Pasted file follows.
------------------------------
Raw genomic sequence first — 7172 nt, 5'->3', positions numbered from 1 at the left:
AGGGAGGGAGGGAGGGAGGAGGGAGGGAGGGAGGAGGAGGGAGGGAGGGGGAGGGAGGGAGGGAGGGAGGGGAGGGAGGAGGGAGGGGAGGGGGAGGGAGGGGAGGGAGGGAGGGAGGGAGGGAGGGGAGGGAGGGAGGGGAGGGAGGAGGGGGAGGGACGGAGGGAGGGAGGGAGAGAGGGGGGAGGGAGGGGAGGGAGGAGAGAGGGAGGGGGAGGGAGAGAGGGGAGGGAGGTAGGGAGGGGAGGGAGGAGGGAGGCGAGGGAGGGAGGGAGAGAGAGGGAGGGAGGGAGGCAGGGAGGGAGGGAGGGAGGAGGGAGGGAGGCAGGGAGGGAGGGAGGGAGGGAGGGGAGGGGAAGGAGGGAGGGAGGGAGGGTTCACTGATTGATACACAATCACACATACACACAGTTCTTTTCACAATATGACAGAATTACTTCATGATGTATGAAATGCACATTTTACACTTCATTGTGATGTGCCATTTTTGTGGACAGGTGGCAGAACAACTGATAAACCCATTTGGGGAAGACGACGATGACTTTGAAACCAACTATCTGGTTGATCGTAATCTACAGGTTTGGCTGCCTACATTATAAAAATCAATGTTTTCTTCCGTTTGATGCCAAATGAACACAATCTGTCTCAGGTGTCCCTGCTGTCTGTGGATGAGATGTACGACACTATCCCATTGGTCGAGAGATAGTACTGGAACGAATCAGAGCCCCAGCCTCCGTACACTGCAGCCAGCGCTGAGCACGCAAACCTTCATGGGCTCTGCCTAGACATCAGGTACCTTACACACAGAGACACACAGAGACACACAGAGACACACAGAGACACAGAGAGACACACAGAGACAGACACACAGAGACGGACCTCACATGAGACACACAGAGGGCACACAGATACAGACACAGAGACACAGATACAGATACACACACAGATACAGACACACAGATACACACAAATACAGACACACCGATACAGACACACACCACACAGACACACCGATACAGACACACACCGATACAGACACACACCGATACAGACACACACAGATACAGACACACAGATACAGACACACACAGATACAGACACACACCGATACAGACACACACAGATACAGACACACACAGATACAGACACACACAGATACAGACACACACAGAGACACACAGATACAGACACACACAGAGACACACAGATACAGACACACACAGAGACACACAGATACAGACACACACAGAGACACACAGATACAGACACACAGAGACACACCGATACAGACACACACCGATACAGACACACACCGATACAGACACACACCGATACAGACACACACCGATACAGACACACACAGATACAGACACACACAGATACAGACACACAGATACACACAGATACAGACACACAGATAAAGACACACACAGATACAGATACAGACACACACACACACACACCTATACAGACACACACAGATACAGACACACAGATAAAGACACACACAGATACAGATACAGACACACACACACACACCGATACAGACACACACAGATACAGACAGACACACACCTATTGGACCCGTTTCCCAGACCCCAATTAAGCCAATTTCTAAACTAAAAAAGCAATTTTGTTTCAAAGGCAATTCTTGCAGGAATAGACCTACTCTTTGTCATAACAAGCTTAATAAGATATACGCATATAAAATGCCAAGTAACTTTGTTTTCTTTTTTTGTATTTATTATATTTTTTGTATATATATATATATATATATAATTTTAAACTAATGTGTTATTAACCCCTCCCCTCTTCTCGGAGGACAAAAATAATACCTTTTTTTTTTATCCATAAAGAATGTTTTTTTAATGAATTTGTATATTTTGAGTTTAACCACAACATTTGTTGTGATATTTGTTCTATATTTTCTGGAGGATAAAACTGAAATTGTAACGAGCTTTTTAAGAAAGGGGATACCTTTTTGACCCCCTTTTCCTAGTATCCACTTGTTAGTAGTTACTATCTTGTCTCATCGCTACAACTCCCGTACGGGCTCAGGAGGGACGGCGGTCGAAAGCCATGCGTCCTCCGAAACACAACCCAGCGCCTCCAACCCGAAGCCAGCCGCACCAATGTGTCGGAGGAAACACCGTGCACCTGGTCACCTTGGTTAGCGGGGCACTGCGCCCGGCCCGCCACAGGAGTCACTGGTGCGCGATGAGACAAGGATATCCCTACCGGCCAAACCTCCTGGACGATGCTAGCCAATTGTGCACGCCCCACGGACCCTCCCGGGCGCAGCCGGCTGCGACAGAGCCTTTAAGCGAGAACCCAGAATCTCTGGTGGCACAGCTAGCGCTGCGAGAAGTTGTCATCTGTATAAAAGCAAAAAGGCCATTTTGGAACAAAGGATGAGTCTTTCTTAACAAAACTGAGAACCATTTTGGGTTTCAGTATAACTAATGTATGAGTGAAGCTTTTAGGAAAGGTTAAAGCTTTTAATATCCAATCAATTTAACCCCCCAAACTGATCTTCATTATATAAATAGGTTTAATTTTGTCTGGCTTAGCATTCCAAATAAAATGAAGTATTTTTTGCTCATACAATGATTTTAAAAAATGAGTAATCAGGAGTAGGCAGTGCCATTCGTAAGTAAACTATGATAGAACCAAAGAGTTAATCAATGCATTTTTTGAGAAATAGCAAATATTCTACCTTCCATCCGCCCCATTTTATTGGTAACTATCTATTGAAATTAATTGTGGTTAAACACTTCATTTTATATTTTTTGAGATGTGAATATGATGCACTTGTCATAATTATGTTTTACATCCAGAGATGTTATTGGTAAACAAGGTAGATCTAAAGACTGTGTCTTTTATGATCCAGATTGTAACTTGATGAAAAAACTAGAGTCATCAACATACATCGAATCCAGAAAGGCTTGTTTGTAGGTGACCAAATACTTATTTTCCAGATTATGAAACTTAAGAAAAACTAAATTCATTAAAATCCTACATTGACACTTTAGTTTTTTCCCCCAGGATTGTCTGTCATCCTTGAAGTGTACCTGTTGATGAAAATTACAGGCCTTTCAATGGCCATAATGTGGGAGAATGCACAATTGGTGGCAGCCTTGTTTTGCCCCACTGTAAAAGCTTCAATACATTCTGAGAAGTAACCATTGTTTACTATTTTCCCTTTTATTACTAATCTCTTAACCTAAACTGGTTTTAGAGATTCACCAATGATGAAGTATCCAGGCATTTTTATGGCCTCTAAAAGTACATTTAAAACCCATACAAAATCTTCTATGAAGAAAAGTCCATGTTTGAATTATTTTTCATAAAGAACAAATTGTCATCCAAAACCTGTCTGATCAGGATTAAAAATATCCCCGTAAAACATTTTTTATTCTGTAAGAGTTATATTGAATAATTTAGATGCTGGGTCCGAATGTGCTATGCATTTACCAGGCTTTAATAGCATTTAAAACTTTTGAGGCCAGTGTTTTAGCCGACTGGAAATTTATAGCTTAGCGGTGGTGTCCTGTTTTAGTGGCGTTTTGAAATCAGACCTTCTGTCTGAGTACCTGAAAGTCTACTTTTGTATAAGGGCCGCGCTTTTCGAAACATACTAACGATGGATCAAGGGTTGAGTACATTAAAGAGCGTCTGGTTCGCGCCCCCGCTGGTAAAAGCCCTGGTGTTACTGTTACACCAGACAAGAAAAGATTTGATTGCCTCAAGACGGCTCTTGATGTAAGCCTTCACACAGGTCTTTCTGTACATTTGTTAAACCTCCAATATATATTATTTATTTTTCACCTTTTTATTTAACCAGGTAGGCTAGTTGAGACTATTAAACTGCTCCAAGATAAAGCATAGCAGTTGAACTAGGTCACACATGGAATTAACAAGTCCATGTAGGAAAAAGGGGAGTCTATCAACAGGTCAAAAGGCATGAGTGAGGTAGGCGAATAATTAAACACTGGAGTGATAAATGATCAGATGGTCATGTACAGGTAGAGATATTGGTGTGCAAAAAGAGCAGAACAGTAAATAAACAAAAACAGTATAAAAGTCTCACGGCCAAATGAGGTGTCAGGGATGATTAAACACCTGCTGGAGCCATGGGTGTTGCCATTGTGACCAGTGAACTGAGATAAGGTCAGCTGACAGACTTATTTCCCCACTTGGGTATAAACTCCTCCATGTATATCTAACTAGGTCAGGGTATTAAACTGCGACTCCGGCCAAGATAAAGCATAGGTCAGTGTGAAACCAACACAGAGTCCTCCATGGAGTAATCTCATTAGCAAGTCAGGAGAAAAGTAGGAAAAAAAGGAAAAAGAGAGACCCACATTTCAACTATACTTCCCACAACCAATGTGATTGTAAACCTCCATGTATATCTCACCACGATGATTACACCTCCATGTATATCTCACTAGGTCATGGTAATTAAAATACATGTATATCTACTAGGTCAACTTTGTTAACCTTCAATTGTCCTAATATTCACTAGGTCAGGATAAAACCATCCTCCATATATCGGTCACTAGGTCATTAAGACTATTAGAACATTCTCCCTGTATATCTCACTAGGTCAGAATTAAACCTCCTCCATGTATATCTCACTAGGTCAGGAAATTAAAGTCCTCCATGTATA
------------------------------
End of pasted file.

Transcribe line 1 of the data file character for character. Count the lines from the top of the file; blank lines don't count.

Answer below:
Raw genomic sequence first — 7172 nt, 5'->3', positions numbered from 1 at the left: